This aircraft was designed by Gustave Delage after a long series of Nieport sesquiplanes that started with the Nieuport 10 and ended with the Nieuport 27. They were all small and nimble fighters, but eventually the SPAD VII and XIII offered better performance. The Nieuport 28 was an attempt to make ensure the competitive edge of the Societe Anonyme des Establissements Nieuport. The Gnome Type 9N Monosoupape was used to power the aircraft, and the traditional vee-type struts were replaced by parallel struts. The wing area was also increased by some 16 square meters, and the ailerons were moved from the upper wing to the lower wing where they were activated by torque tubes. The small size of the fuselage led to the machine guns being placed on the lower left side of the cockpit. However, even with all these improvements, the SPAD XIII remained superior to the Nieuport 28, and the Aviation Militaire rejected the design, and production was cancelled after an initial batch. Although the Nieuport saw limited service in the Aviation Militaire, the American Expeditionary Force was is need of fighter scouts. 287 Nieuports were purchased for $18,500 each, and the first ones reached the 95th Aero Squadron in February of 1918, albeit without machine guns. The Americans flew without armaments until late March.
The Nieuport 28 was indeed quite maneuverable, relatively fast, and it had a very good rate of climb, although the ceiling varied depending on the characteristics of individual aircraft. There were also several problems, for example the "composition board" material that covered the forward fuselage and that was likened to cardboard. The cowling was also known to catch fire if fuel was spilled on it in flight. Most importantly, the upper wing was known to shed it's fabric when pulling out of a steep dive. This happened to USAS pilots on at least six occasions, and lieutenant Jimmy Meissner from Brooklyn had to live through this harrowing experience twice. Fortunately there were no known casualties due to shredding of fabric, much because the ailerons were located in the full-sized lower wing.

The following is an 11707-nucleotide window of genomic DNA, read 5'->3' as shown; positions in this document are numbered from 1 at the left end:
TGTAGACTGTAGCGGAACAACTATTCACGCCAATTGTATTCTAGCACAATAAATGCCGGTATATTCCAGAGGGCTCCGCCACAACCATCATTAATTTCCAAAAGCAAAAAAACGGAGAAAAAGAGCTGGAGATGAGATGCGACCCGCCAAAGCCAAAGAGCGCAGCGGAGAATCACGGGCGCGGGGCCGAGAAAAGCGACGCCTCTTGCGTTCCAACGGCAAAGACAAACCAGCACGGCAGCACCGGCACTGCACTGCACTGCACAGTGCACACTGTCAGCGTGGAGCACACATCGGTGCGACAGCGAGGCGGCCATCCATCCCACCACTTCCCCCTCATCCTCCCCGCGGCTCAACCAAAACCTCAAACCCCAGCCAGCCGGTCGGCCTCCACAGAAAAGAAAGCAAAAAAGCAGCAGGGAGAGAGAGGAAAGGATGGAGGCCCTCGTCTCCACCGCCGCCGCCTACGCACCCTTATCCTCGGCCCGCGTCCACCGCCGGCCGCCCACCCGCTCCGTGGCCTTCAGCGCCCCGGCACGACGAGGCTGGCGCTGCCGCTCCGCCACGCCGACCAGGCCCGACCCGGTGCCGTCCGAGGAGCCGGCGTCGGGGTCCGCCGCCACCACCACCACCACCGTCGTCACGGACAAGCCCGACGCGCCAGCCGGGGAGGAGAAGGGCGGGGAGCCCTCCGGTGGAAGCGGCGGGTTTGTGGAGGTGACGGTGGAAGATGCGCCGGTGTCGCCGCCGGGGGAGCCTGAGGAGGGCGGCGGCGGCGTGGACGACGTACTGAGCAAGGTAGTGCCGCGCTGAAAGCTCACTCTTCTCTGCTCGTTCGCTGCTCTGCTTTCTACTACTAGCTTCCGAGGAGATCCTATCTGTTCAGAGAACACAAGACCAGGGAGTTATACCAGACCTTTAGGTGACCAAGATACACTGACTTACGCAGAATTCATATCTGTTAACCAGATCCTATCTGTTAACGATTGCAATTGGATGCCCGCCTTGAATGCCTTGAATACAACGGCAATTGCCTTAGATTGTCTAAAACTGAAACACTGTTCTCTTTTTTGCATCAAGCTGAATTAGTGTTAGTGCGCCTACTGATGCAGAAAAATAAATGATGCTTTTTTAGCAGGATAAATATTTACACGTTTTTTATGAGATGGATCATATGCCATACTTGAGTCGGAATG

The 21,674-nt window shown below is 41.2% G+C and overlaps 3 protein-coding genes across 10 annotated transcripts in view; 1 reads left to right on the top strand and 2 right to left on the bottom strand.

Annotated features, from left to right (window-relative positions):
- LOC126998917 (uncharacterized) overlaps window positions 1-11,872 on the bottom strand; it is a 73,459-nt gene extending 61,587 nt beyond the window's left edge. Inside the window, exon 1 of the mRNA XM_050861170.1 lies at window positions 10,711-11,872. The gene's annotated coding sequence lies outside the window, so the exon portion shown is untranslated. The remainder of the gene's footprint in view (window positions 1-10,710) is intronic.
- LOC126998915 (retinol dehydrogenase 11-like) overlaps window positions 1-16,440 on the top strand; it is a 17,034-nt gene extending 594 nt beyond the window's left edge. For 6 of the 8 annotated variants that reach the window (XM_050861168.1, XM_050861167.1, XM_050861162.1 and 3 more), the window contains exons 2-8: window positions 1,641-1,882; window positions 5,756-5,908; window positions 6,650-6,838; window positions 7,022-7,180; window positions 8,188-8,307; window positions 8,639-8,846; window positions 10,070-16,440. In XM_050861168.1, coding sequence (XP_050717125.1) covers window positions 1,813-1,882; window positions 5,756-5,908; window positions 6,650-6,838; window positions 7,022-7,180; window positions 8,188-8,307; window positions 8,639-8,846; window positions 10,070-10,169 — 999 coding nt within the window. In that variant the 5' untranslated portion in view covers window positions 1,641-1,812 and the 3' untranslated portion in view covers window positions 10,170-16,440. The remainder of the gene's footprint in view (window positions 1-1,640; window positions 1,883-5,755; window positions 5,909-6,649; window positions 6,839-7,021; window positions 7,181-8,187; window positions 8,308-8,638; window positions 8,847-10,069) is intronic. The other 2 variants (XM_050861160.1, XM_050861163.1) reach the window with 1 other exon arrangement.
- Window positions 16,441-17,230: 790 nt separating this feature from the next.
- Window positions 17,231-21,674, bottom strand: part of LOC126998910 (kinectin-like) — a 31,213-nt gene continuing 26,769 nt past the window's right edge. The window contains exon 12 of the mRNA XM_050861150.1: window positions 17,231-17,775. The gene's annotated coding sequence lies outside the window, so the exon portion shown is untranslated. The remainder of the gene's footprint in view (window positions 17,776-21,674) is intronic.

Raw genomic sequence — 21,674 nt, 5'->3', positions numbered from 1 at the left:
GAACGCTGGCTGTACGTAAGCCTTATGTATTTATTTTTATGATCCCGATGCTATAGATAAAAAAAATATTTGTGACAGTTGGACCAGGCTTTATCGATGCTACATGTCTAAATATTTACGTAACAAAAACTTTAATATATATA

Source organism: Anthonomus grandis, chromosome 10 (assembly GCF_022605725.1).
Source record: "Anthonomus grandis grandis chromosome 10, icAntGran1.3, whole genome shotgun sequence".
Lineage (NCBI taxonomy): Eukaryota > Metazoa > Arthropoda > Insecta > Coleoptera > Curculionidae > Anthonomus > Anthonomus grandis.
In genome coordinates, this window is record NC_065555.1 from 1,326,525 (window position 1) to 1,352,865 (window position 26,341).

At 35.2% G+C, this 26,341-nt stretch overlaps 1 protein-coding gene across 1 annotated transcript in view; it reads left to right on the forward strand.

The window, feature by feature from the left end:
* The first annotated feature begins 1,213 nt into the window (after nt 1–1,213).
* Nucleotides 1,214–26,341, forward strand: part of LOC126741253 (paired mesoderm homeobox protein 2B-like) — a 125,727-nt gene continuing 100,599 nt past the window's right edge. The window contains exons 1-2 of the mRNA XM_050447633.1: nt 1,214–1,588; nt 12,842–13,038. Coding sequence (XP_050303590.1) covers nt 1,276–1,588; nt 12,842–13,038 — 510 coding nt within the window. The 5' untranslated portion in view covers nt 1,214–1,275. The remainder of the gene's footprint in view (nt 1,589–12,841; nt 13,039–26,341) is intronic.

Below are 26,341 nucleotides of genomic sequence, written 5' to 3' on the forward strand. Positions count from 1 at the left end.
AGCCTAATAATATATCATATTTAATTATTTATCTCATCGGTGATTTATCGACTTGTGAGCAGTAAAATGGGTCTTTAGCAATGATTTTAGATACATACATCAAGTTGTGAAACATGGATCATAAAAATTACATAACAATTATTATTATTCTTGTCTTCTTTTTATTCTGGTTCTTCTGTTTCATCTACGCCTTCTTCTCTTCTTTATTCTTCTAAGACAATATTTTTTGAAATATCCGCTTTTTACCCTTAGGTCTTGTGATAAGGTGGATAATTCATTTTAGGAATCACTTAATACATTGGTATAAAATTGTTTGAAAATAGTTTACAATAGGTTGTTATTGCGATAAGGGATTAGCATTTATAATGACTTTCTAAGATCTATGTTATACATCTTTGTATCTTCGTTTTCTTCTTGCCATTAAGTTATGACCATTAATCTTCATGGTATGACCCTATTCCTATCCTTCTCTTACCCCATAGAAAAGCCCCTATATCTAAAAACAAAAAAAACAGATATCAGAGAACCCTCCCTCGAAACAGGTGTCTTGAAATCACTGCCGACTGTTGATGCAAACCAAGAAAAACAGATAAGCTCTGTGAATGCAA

Going back to Eddie Rickenbacker, just one more thing has to be mentioned: his distant cousin, Adolph Rickenbacker, was the co-founder of the Rickenbacker guitar company. Also, some photos from Eddie Rickenbacker's personal album can be found here: http://roadstothegreatwar-ww1.blogspot.com/2016/09/capt-eddie-rickenbackers-photo-album.html?utm_source=feedburner&utm_medium=email&utm_campaign=Feed%3A+RoadsToTheGreatWar+%28Roads+to+the+Great+War%29
Rickenbacker in a Nieuport 28.
Rickenbacker next to a Nieuport. Notice the small size of the fuselage.
The wing of Meissner's Nieuport after fabric had been shed.
Meissner's Nieuport after pulling out of a steep dive.